East Texas punches above its population weight because it’s an extension of the “black belt” and is home to many young black athletes year over year. Some of the small town east Texas teams have absurd amounts of talent stacked on their rosters, such as this year’s Newton squad that sent two (nearly three) players to TCU. The 3A and 4A championships are regularly dominated by east Texas squads.
Austin isn’t really stacked but it does have a growing population and then the two titan 6A programs Westlake and Lake Travis that regularly crank out top rated QBs and other players. San Antonio has Cibolo Steele, which I noted in the Oklahoma State writeup has recently had secondaries with more talent than some Big 12 programs. Westlake and Lake Travis are wealthier communities with driven, achievement oriented people and a strong value for winning in football. Steele and Converse Judson have lots of military families that are similarly intense about their athletic endeavors.
West Texas has some good players but they if they aren’t concentrated in some of the bigger programs (Midland, Odessa Permian) than they’re hard to find. It’s only a little easier to drive around West Texas now and scout then it was to try and track Comanche raiders back in the 1800s. That’s how a kid like Baylor’s Will Williams out in El Paso can be overlooked and get a 3-star rating despite his absolutely absurd athleticism and knack for football. West Texas used to take HS football more seriously than other areas and would pool larger schools and dominate at the higher levels (5A at that time) but Houston and DFW have caught up to them since.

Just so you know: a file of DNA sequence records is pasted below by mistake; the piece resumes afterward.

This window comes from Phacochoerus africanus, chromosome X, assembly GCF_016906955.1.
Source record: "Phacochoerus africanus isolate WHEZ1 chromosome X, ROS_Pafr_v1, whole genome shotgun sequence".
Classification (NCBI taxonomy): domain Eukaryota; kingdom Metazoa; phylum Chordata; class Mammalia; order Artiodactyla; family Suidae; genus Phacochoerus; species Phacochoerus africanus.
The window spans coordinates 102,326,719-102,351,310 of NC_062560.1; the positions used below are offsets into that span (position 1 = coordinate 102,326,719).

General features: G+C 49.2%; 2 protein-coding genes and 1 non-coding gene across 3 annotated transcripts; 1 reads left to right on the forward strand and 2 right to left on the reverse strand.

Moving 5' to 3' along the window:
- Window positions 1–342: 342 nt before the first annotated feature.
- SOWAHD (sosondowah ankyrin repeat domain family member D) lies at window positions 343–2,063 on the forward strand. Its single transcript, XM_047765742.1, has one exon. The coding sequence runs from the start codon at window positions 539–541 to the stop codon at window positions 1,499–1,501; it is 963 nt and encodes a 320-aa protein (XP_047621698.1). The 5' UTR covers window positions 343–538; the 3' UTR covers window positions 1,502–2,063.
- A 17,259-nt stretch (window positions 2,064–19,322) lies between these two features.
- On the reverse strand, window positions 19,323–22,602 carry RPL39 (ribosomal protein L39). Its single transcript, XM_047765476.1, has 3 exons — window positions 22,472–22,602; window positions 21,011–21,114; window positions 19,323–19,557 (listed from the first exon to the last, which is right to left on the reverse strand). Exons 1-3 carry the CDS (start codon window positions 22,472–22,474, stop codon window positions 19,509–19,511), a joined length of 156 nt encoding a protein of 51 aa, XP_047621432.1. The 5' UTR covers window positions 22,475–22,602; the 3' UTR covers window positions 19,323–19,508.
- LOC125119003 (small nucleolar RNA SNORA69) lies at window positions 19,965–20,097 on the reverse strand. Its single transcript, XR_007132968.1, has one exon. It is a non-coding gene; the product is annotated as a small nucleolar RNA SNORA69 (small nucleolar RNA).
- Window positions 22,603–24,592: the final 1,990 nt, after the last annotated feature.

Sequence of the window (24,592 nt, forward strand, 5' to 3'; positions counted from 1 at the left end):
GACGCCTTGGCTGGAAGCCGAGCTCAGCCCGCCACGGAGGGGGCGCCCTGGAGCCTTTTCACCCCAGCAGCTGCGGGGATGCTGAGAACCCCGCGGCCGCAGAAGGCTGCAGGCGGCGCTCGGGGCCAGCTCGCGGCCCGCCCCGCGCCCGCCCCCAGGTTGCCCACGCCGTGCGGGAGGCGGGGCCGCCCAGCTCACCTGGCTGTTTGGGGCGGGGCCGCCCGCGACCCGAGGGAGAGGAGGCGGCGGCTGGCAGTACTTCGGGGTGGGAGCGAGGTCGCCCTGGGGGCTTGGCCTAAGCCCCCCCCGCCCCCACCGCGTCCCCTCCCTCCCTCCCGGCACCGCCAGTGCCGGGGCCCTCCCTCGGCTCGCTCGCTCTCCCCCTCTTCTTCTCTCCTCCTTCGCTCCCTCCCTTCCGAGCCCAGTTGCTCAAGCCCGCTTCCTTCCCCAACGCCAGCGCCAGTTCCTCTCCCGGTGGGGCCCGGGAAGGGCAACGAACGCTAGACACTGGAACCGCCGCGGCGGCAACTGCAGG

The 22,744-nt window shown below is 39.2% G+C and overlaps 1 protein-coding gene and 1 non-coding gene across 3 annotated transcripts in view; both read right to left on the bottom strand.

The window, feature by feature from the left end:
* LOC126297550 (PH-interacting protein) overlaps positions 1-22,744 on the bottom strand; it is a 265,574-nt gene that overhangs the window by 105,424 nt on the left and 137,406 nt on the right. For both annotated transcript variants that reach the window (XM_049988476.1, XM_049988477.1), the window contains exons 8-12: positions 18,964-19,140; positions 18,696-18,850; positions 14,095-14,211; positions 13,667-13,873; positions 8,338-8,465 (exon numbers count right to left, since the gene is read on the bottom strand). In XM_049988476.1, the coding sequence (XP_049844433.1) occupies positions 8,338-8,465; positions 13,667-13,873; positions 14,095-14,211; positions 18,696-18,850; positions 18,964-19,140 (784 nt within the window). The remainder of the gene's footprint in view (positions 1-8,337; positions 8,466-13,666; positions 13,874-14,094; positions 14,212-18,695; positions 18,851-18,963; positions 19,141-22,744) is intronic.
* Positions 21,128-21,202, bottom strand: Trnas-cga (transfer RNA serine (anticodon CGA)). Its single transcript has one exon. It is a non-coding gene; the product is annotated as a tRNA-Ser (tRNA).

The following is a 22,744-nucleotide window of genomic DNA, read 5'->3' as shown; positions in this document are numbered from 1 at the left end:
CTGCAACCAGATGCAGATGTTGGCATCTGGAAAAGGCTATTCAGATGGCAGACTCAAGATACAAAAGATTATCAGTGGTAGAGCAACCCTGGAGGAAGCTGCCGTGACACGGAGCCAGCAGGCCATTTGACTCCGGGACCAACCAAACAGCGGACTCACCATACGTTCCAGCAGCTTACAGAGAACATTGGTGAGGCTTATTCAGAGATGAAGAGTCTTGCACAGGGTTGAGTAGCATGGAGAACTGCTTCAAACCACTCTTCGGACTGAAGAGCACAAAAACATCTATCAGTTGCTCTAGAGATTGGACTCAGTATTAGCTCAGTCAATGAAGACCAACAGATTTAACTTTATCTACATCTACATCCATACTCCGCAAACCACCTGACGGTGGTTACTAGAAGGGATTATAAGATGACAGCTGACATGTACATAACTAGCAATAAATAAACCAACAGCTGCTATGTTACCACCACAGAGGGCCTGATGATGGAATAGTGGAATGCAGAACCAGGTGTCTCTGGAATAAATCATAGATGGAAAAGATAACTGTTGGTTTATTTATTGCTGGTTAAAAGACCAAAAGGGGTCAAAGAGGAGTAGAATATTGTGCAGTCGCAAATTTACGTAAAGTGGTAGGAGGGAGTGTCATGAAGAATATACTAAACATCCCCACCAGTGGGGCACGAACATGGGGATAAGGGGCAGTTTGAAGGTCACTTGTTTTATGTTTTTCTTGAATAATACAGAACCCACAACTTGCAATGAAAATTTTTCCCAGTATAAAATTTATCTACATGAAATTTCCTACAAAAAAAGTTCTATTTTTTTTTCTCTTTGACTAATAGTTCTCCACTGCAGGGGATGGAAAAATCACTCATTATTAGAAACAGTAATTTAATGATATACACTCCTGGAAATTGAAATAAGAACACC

TCU, Baylor, and Oklahoma State all have easy access and easy sells to players in the metroplexes and East Texas. Easy driving proximity, easy flights, and there are lots of alumni in those regions to offer branding and networking assistance. It’s really useful to football players to play for schools that have a supportive alumni base in the area where they’d like to work after they are done with football, particularly if they aren’t going to the NFL. You’re essentially building your personal brand and professional network with your school of choice.
Texas Tech is a little more out there than TCU or Baylor, although there are more Red Raider alumni across the rest of the state than any other school in the league save for Texas and Oklahoma. Their recruiting may improve under Matt Wells, we’ll have to see what happens. They’ve obviously suffered from the increased profile of TCU and Baylor in football, just as the West Texas HSs have declined as more metro area communities have started to match their passion for building teams.